The authors maintain that most piano methods spend a lot of time teaching note reading and not enough time teaching how to make music “musical.” Often the over emphasis on learning notes can lead to mechanical playing and poor technique. On the other hand, learning to play only by rote makes it very difficult to learn how to sight read later on, in my opinion.

Piano Safari bridges the gap between learning by ear and learning to read music and helps reach children with different learning styles. Rote songs are used to help students understand music, develop their ear, and to have good technical skills. However, the book contains many reading pieces that students learn to read with an intervalic method. Beginning note names are learned using guide notes. By combining these ways of teaching, students get the best of both worlds. Students will enjoy learning the rote pieces, which are more challenging than the reading pieces. Rote pieces can put the “fun” into piano, letting students play pieces for family, friends, and personal enjoyment that would be too hard to read at their level.

The method book, Piano Safari Repertoire, contains a variety of music including:

  • Reading pieces
  • Rote pieces
  • Folk songs
  • Technical exercises
  • Improvisation pieces

There are also Sight Reading and Rhythm Cards to go along with the books at three levels. CD recordings for the Repertoire books are available.

For teachers who would like to supplement their current method book with some of the material from Piano Safari, there is the Technical Exercises and Rote Pieces Book which was written as a supplement to any method book. It contains rote pieces and technique exercises found in the method books. This book is a helpful way to dip your feet into rote teaching and try out some different ideas.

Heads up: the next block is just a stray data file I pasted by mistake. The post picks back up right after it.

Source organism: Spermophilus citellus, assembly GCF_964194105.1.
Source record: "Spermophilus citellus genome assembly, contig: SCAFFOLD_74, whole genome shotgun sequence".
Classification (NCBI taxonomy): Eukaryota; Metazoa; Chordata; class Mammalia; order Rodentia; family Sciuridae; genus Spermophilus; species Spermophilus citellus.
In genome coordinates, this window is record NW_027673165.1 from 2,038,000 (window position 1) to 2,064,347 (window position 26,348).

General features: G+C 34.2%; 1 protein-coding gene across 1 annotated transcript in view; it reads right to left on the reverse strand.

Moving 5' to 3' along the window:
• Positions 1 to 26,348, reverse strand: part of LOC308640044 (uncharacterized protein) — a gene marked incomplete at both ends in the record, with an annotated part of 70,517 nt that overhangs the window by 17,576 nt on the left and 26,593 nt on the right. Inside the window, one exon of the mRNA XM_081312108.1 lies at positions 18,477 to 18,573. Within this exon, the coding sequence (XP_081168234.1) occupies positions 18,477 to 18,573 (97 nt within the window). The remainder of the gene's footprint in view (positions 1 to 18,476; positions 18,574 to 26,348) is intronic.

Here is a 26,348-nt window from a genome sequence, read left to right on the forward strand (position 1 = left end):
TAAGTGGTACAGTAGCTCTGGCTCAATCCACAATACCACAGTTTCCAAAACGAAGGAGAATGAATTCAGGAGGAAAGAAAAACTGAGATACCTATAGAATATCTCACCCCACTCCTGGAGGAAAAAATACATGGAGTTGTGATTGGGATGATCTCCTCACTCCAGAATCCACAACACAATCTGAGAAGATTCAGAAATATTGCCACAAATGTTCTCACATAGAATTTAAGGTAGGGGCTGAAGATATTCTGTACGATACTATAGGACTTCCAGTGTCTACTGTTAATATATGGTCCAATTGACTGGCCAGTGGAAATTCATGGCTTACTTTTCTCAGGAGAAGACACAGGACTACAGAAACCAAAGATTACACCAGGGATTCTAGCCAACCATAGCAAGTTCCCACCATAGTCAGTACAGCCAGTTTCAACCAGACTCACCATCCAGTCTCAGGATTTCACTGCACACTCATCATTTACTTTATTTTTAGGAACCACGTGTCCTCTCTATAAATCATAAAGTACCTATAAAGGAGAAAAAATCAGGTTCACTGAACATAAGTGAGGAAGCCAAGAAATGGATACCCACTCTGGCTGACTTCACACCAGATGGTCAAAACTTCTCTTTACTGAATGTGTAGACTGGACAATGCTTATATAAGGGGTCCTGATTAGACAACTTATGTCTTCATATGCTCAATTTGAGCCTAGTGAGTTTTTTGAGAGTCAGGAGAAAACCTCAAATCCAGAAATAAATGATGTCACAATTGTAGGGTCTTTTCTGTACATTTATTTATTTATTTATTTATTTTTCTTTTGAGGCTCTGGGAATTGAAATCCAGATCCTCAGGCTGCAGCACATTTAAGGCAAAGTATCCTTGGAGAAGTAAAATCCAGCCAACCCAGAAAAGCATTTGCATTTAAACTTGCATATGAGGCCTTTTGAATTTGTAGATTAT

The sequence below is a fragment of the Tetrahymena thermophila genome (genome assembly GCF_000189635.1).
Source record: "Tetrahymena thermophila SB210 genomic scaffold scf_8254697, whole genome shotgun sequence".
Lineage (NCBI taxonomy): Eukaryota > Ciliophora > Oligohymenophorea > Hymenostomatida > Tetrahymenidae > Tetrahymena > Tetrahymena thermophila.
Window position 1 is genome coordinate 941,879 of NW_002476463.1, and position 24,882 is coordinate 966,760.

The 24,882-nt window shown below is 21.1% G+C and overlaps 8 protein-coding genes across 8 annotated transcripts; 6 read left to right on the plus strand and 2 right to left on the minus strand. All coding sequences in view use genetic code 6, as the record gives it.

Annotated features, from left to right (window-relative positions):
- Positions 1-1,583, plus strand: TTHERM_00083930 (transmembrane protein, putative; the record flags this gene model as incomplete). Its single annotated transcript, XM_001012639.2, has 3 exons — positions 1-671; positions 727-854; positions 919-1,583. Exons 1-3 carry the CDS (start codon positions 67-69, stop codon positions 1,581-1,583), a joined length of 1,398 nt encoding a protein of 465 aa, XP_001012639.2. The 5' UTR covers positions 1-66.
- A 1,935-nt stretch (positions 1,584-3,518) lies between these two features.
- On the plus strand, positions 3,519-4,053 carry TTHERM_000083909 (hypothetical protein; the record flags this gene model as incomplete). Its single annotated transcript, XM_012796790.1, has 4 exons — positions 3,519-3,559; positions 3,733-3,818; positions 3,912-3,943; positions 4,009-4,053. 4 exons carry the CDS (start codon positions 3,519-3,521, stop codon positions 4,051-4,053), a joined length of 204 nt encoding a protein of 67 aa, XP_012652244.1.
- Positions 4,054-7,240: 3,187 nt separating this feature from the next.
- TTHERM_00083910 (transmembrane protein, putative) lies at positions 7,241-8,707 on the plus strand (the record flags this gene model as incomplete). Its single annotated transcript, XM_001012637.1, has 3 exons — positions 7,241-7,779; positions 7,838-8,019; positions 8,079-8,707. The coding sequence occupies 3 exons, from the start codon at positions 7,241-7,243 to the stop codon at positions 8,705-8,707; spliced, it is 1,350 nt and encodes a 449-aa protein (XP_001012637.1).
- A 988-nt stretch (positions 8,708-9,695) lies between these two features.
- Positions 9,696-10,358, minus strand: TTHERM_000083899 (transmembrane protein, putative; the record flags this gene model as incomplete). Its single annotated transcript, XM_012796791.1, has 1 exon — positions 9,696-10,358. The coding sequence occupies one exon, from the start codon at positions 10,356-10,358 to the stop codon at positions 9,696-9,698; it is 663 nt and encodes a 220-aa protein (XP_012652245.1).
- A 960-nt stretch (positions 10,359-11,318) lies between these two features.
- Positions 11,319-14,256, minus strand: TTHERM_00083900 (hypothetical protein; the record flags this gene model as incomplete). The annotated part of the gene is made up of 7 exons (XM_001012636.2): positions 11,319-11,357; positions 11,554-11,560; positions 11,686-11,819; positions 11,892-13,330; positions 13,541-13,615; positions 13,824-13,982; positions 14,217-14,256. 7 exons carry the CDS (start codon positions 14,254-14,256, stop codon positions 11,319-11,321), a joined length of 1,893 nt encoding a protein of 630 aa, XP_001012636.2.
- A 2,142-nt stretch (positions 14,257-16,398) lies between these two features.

The authors have a website that contains a tremendous amount of resources for teachers. You really need to spend some time there because it is a most interesting site. In order to understand the method, teachers need to study the Instructional Videos on the website. In addition to the instructional videos, there are Reminder Videos of the rote pieces so that students can watch them online in case they need a review. This is so helpful for the student at home who forgets how to play the rote piece. To motivate students, there are videos of Performance Videos of children their own age performing the pieces in Piano Safari. Also on their website are printable Teacher’s Guides and piano teaching articles. It is just a treasure-trove of resources!

If you are a teacher who is looking for something really different and you are ready to challenge yourself, I suggest you take a look. This is not a turn the page kind of series, but a method for a teacher who is willing to take the time to learn how to use it.

Disclosure: This review was my idea and not solicited. The authors kindly sent me some material for review and I purchased additional material. Regardless, I only review music, books, and apps I believe will be of interest to my readers. The opinions are my own. 


Filed under Music Reviews

Higgledy Piggledy Jazz and My Piano Trip to London: Reviews

Art Used With Permission of Elena Cobb

Art Used With Permission of Elena Cobb